Using Plausible for website analytics

Using Plausible for website analytics
Photo by Markus Winkler / Unsplash

What feels like an eternity today, I wrote about removing Google Analytics from my blog in early 2021. I've stayed away from Google Analytics in all its incarnations since then, and I'm happy.

However, I then switched to Cloudflare Analytics. While I initially appreciated it, I soon learned it had too much data that I didn't need. Today, I'm utilizing Cloudflare only for DNS proxying, and that's it.

But, I still felt I could use some analytics for my website. What content seems interesting to my readers? What content is not read at all? Some brave souls self-host website analytics tools. I considered that, but running a production-grade - often Docker-based - utility with many dependencies didn't sit well with me and my limited resources. Web analytics is, I feel, something that "has to work," and there is no debate about it.

I then surveyed what's available on the market. There are not many demands from me - the data HAS to reside in the EU, and it has to be cookieless. Then, I found it Plausible. It's a SaaS service that fits my demands: cookieless web analytics, privacy-focused, GDPR-compliant, hosted in the EU. What's not to like?

Setting up Plausible

I'm using Ghost as my platform, and setting up Plausible was easy. Once I signed up for Plausible, it generated a small JavaScript snip. You can embed that within Ghost, under Ghost Admin > Code injection:

Web Analytics in Plausible

How do the analytics look like, then?

I'm a little bit shy to reveal my hard numbers. There is nothing to be ashamed of there, but at the same time, I feel they are primarily helpful to me right now.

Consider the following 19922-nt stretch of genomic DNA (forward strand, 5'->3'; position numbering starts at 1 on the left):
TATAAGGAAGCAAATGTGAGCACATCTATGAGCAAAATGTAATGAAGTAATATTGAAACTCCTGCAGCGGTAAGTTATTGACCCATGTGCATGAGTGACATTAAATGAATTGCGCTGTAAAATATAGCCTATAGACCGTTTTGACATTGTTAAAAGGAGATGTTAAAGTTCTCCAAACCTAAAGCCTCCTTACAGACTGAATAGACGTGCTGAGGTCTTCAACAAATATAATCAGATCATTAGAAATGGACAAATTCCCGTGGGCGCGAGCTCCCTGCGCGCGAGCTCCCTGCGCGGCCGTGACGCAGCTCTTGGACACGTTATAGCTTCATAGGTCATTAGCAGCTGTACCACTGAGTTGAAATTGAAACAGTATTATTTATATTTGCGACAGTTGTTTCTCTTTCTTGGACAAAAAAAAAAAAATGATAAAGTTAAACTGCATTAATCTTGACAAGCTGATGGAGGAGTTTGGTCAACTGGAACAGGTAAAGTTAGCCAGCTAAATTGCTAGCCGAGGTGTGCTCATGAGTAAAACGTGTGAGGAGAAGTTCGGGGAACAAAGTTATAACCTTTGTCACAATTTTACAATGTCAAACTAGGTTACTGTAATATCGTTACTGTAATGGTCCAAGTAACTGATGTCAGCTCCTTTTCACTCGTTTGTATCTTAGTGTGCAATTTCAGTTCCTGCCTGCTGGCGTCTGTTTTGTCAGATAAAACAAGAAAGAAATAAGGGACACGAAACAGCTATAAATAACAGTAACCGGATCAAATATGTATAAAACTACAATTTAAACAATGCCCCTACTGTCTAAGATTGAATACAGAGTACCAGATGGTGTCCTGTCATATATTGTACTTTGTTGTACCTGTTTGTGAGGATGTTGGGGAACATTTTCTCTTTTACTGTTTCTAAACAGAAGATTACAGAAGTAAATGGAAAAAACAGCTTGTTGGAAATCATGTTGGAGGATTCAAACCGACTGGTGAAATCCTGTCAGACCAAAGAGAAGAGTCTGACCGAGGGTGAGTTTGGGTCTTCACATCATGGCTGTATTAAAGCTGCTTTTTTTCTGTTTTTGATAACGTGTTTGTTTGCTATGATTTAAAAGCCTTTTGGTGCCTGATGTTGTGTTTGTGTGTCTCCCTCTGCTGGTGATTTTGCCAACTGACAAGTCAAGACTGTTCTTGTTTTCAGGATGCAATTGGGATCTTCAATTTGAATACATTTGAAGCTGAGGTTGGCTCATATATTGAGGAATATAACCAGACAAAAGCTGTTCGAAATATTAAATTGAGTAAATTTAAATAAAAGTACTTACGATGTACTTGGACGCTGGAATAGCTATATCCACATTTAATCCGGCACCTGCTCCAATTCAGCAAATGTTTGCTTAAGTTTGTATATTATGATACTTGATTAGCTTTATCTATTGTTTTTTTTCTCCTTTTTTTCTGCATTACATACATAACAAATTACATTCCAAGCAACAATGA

The Plausible interface does not have a lot going on, and that's key here: you can view real-time visitor numbers, the last year/year to date/last 30 days/last 7 days, and so on. You can see your top pages, sources, devices, and locations. That's it.

You cannot see visitor IPs or anything that would identify your users.

You can also subscribe to email alerts and reports, set simple goals, and add custom properties. Sans email alerts, none of these are anything I need or use.


And here is the last significant detail - pricing. It's not free, for sure. Google Analytics has always been free, at least for hobby users like myself, because you and your data fed the machine (for free).

Plausible pricing starts at 9 €/month for up to 10,000 monthly pageviews. The price doubles (to 19 €/month) when you need to go beyond 10K monthly pageviews; the next cap is at 100K. And from there, every +100K pageviews adds about 10 € to the monthly rate.

If you hit a cap, such as 10K, you're given an extra month with the current plan - and for the next month, you'll need to upgrade to the next tier if pageviews continue on the growth path (or exceed the current plan).

Then there's also a Business plan that brings funnels, better support, and some e-commerce capabilities. It starts from 19 €/month.

All prices exclude VAT.

In closing

So, even at its cheapest plan - at 90 €/year - Plausible is not free. The price I pay, I feel, is both fair and affordable for the service. It's rock solid, I don't need to pester my users with cookie popups, and I don't have to worry about Google's intricate mess of settings to figure out, "Do I have anyone on my website reading my stuff?"